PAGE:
Name: Porkpal
Richmond, TX
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porkpal
Dec 22, 2017 9:59 PM CST
Good luck!
Porkpal
Name: Sue
SF Bay Area, CA (Zone 9b)
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Zuni
Dec 22, 2017 11:39 PM CST
I live in citrus land. It's December, and they all have ripe fruit on them. Outside. Citrus produce fruit in winter.

So, the idea that citrus can't take cold (within reason) or need to be coddled in winter, is incorrect - as long as we're talking about being in the same hemisphere.

I have never had an indoor citrus plant. But, I walk my dog every day, and have been pilfering fresh oranges and lemons that are ripe on the trees of my neighbors, this week.

So, I think some more research is in order on how to grow citrus indoors.

I absolutely agree about providing better light. Citrus like sunshine and thrive in full sun. So, that's a no-brainer. It needs good light, and that can be provided easily with a full-spectrum LED lightbulb, or a daylight fluorescent bulb.

And, since the plant is in the season where it is creating fruit, then I absolutely believe it does need fertilizer. Whenever a plant is flowering or fruiting, it usually needs extra fertilizer. So, I suggest you look at the fertilizer instructions and see what it says. My guess is it will tell you when to fertilize - as in, when it's in fruit, or not when it's in fruit, etc. Trust the directions.

Make sure it has enough water. Plants generally need more water when they are producing fruit or blooming, etc. Not soggy, but moist.

Kinda like pregnant ladies need more vitamins, etc. Plants that are not only trying to survive, but to produce fruit, need more energy, light, food, etc.

At least, that's what I have learned through researching how plants work.

I can't link to outside sources, since I'm new here, but I suggest you do an internet search for "citrus growing indoors" or something like that.

But, I think sometimes we forget to use simple logic. I like to think - where does this plant grow naturally? What is the weather like? What kind of soil does it probably have? How much sun does it have? Would it's roots normally be stunted because it grows in rocky soil, or would it normally have free reign to spread it's roots like crazy, etc.

Sometimes we overthink things, is my point.

So, from someone who is walking around in December, where citrus fruits are literally falling ripe off of the trees outside, I can tell you that our daytime temps are running in the 60's (F) and we're down into the 30's (F) at night right now. Most days are sunny, but cool. Not much rain right now. Enough to keep the soil from completely getting parched, and it's staying cool enough that the soil doesn't dry out completely. So, there are your natural conditions.

My advice is - up the lighting, trust your citrus fertilizer instructions on the bag. Water enough to keep it moist, but not more than that. Don't keep the room too warm.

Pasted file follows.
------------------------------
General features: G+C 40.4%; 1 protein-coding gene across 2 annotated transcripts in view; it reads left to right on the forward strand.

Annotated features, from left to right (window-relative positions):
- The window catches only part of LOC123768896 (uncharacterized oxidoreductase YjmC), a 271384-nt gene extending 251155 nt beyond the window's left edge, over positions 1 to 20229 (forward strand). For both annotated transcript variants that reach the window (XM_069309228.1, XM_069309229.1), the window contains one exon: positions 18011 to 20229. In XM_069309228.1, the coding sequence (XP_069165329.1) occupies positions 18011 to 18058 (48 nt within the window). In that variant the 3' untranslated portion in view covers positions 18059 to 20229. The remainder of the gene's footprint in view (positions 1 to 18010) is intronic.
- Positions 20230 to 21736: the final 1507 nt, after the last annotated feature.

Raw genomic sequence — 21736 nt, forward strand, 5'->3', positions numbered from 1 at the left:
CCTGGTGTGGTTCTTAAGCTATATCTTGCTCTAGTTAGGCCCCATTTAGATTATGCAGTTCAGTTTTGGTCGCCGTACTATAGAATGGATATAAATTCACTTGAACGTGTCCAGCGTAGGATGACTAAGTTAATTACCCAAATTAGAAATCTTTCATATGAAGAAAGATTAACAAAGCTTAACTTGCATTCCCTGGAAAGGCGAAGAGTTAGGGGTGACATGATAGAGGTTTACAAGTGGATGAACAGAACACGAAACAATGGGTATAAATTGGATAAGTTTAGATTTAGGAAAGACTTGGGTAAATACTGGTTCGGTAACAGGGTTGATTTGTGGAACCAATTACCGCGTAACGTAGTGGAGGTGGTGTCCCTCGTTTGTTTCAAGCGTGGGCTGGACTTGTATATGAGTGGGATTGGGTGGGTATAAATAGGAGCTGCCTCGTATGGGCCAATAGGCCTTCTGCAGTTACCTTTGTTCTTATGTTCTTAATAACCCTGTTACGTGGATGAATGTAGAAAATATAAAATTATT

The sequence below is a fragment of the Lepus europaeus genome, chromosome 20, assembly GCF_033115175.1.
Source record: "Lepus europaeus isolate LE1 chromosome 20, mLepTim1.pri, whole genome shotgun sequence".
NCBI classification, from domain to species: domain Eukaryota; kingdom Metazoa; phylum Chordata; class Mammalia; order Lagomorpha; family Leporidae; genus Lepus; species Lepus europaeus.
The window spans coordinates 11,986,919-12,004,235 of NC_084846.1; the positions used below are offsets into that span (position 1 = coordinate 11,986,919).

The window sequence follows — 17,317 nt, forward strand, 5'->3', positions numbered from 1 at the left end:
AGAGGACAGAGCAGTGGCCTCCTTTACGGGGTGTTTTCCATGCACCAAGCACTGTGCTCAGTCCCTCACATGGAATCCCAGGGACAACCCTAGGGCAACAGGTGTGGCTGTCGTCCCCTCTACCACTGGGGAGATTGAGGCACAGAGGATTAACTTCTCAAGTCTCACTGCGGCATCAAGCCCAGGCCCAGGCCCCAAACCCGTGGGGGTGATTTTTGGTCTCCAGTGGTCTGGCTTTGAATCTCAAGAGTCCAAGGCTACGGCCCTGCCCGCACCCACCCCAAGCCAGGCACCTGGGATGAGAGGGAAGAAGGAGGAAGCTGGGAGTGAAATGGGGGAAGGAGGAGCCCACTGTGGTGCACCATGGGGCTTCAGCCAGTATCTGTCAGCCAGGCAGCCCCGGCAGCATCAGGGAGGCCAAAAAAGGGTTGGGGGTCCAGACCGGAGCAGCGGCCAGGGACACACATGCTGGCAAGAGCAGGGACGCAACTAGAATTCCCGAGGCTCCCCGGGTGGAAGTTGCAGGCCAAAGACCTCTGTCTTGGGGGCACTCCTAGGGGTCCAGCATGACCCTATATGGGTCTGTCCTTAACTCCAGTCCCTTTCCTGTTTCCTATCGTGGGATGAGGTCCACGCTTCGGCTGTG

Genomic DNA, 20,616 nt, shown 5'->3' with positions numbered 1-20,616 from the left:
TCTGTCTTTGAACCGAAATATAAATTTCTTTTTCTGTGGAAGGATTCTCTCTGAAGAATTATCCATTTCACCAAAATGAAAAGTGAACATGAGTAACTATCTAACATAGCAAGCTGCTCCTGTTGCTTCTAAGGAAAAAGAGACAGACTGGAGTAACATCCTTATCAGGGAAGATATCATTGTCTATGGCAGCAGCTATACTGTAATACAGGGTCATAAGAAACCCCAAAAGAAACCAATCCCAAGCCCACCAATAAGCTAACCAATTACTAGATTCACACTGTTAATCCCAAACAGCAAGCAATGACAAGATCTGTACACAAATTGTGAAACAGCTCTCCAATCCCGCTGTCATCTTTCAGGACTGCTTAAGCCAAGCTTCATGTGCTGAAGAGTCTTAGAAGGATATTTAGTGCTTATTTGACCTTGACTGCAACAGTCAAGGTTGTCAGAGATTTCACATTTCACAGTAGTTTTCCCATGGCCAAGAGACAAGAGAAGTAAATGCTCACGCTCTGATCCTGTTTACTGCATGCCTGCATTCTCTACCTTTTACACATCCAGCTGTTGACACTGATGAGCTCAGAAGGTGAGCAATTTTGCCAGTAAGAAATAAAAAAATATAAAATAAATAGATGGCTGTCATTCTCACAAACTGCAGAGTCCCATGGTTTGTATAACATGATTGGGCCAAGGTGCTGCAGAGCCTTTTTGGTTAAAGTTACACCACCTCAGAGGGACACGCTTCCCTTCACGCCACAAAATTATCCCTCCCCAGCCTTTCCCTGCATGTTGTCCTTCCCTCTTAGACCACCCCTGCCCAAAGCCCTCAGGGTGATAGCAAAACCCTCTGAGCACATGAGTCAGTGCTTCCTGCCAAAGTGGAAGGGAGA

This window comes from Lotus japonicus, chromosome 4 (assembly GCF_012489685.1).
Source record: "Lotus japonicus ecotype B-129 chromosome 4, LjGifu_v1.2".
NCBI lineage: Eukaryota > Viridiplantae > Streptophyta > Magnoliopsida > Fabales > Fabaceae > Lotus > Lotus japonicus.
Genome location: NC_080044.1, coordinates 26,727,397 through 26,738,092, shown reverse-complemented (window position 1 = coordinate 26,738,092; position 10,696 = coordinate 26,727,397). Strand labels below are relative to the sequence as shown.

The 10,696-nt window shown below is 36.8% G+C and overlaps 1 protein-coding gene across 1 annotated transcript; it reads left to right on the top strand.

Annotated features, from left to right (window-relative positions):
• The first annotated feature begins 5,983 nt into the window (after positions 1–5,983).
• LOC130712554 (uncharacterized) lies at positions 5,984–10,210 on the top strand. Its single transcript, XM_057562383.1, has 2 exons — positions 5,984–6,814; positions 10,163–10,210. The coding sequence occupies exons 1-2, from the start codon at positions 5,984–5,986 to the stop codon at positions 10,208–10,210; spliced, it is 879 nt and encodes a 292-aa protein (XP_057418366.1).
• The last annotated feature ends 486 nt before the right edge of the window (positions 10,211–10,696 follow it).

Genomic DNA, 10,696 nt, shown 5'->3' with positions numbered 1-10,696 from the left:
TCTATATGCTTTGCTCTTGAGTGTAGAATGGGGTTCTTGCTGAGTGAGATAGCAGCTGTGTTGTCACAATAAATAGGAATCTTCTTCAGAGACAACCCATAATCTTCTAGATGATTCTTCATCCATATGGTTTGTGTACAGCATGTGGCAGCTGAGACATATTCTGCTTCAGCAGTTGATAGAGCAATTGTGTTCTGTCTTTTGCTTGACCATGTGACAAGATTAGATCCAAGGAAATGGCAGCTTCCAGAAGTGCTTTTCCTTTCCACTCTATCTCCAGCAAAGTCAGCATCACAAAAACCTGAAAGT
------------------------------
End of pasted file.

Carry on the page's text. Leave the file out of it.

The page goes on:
Since you have fruits on the tree, though, you can't be doing things horribly wrong. Sounds like you just need to do some minor tweaking - mainly light, me thinks.
[Last edited by Zuni - Dec 22, 2017 11:43 PM (+)]
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Name: Will Creed
NYC
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WillC
Dec 23, 2017 7:17 AM CST
Zuni - No one has suggested that Citrus cannot manage cool/cold temps. However, Citrus will not survive outdoors in winter in many parts of the northern hemisphere. Indeed, most parts of the US have sub freezing temps in winter. That is why they are moved indoors. Lots of folks here are experienced with and have successfully grown citrus indoors and have shared their advice here. Perhaps you will have some helpful advice for those folks who live in warmer climates where they can grow their citrus trees outdoors all year long.
Will Creed
Horticultural Help, NYC
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Name: Christine
Saugerties, NY zone 5a
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Christine
Dec 23, 2017 7:58 AM CST
I've been growing a grapefruit tree from pits for 5 years now, I know I will never see fruit but what I can tell you is this, she spends the Spring & Summer out in full sun, and at the first sign of a hard frost she comes into my living, she's kept by a north facing window away from the heat vents, I water her once a week. I use a chop stick to check for dryness/wetness before I water. I feed her 2x a month in the Spring & Summer months, I hope this helps you a little. Here's a picture from the summer of 2016
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Name: Anna Z.
Monroe, WI
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AnnaZ
Dec 23, 2017 8:04 AM CST
My lemon tree is not very big, but it has several ginormous lemons on it. Yes, I have a greenhouse, so that changes the rules for me. I'll have to try and get a picture of it. The lemons are half thick rind, 3/8ths seeds, and 1/8th juice. LOL
Name: Sue
SF Bay Area, CA (Zone 9b)
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Zuni
Dec 23, 2017 10:49 PM CST
WillC said:Zuni - No one has suggested that Citrus cannot manage cool/cold temps. However, Citrus will not survive outdoors in winter in many parts of the northern hemisphere. Indeed, most parts of the US have sub freezing temps in winter. That is why they are moved indoors. Lots of folks here are experienced with and have successfully grown citrus indoors and have shared their advice here. Perhaps you will have some helpful advice for those folks who live in warmer climates where they can grow their citrus trees outdoors all year long.


I must not have been clear. I do tend to be long-winded, so my point may have been lost.

I was attempting to describe the natural outdoor environment that citrus thrive in - so that someone can attempt to replicate that indoors. Perhaps I misread the post where I thought it said the citrus tree should be kept warm.

Since they naturally bear fruit in winter, then keeping it too warm probably wouldn't work too well.

Of course, that does not mean to freeze it to death. I'm sorry if you read that in my post. I must be getting worse at explaining myself in my old age.

But, isn't it imperative for someone to understand what a plant needs, in order to successfully grow it indoors? And wouldn't that include understanding it's natural habitat?

That's my approach to gardening or growing houseplants, anyway, from what I've been taught. Understand the natural habitat, and then determine how - or even if - you can provide that so the plant can thrive somewhere else.
[Last edited by Zuni - Dec 23, 2017 10:59 PM (+)]